Page:A Compilation of the Messages and Papers of the Confederacy, Including the Diplomatic Correspondence, 1861-1865, Volume I.djvu/526

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Messages and Papers of the Confederacy.

person. The law of last February contemplates only the relation of the slave to the master and limits the impressment to a certain term of service.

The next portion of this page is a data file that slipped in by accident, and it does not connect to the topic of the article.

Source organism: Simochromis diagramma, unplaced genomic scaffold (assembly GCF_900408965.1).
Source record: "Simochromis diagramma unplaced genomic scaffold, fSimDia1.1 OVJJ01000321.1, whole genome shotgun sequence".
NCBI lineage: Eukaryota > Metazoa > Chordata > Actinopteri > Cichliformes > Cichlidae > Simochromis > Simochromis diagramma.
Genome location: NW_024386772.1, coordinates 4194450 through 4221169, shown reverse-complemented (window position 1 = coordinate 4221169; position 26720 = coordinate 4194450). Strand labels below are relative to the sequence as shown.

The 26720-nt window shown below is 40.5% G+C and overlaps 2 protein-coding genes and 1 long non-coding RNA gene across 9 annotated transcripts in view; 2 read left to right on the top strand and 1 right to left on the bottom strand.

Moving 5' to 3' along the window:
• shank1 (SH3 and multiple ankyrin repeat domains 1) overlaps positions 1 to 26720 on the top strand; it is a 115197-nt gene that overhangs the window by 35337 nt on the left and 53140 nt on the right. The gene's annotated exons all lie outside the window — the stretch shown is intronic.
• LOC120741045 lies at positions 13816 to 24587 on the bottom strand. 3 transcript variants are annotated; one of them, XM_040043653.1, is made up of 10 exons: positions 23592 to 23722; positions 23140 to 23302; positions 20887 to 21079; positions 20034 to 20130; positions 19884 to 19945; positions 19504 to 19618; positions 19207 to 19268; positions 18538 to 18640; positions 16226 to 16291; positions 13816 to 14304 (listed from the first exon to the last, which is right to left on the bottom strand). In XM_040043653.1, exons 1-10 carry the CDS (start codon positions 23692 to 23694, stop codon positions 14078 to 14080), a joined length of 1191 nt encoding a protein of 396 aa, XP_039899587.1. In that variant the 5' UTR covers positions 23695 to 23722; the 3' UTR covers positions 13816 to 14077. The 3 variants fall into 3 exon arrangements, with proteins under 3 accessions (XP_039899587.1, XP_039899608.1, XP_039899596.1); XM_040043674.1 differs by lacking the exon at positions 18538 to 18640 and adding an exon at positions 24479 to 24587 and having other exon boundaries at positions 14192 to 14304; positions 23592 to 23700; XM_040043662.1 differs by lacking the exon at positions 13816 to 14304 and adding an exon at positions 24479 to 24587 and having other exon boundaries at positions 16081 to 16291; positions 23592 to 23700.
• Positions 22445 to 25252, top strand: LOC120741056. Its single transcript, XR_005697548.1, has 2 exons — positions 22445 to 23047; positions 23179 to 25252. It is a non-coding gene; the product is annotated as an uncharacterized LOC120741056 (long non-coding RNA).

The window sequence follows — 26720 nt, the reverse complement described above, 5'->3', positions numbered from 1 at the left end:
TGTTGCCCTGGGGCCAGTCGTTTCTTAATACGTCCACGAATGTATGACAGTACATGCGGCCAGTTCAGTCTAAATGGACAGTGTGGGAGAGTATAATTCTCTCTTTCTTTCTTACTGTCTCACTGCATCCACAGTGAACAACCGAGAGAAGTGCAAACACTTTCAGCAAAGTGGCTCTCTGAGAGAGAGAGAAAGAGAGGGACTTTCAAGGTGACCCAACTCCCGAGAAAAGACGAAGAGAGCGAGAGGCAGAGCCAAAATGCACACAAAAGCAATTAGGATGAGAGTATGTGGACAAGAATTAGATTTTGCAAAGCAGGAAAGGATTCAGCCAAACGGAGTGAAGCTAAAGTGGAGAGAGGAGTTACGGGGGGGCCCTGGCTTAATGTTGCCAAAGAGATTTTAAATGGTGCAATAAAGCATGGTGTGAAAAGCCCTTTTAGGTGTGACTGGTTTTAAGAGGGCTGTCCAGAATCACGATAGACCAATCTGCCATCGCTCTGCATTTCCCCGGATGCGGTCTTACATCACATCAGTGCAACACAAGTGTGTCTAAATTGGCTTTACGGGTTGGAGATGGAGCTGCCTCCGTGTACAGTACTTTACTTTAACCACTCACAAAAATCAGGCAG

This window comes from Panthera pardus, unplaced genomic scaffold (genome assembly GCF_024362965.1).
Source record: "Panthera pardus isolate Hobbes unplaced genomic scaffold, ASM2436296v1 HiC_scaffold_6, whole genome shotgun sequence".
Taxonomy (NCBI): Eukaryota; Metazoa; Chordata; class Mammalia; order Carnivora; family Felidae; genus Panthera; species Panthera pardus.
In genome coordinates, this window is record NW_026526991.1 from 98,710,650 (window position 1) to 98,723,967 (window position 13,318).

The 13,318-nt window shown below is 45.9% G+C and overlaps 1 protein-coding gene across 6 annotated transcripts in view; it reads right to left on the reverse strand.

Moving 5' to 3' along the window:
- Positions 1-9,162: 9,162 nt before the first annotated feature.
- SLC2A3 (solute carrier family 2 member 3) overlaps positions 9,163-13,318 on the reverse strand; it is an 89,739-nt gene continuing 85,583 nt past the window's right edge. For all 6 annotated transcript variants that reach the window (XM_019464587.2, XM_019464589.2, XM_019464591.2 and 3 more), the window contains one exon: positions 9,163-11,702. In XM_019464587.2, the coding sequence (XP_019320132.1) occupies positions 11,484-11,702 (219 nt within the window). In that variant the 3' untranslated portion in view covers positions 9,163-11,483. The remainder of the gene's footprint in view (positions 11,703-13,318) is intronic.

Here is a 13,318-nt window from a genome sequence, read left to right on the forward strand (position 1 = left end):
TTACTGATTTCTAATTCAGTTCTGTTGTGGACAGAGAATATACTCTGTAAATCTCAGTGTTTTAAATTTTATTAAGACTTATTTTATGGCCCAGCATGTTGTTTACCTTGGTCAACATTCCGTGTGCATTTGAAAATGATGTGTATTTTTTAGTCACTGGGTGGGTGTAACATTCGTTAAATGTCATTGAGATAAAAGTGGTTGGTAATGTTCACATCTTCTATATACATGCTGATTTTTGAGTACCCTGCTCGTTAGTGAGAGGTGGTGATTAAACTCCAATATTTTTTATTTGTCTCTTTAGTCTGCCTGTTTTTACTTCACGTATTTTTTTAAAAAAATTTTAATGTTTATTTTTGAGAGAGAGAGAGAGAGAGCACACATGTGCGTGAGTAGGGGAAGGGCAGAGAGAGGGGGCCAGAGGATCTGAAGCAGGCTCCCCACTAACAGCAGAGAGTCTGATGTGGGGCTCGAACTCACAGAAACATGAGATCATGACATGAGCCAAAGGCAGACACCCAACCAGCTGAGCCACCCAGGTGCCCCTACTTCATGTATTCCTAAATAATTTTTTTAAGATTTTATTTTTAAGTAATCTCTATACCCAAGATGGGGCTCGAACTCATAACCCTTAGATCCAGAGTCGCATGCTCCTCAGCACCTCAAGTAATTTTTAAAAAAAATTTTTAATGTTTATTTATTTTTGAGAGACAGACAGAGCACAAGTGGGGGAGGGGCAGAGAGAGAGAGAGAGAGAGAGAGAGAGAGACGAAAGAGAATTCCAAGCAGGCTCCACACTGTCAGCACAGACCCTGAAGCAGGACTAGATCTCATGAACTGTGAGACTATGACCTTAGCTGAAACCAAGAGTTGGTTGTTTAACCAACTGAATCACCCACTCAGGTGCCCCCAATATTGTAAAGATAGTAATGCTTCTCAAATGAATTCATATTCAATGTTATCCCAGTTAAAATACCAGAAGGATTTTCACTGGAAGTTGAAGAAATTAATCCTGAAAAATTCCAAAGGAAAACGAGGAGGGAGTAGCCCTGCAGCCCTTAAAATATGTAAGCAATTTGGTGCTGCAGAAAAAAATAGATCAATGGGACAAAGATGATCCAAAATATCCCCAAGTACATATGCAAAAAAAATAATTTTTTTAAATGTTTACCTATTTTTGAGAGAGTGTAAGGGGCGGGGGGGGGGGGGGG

But for the purposes enumerated in the act, instruction in the manner of encamping, marching, and parking trains is needful; so that even in this limited employment length of service adds greatly to the value of the negro's labor. Hazard is also encountered in all the positions to which negroes can be assigned for service with the Army, and the duties required of them demand loyalty and zeal. In this respect the relation of person predominates so far as to render it doubtful whether the private right of property can consistently and beneficially be continued, and it would seem proper to acquire for the public service the entire property in the labor of the slave, and to pay therefor due compensation rather than to impress his labor for short terms; and this the more especially as the effect of the present law would vest this entire property in all cases where the slave might be recaptured after compensation for his loss had been paid to the private owner. Whenever the entire property in the service of a slave is thus acquired by the Government, the question is presented by what tenure he should be held. Should he be retained in servitude, or should his emancipation be held out to him as a reward for faithful service, or should it be granted at once on the promise of such service; and if emancipated, what action should be taken to secure for the freedman the permission of the State from which he was drawn to reside within its limits after the close of the public service? The permission would doubtless be more readily accorded as a reward for past faithful service, and a double motive for a zealous discharge of duty would thus be offered to those employed by the Government — their freedom and the gratification of the local attachment which is so marked a characteristic of the negro, and forms so powerful an incentive to his action. The policy of engaging to liberate the negro on his discharge after service faithfully rendered seems to me preferable to that of granting immediate manumission, or that of retaining him in servitude. If this policy should recommend itself to the judgment of Congress, it is suggested that, in addition to the duties heretofore performed by the slave, he might be advantageously employed as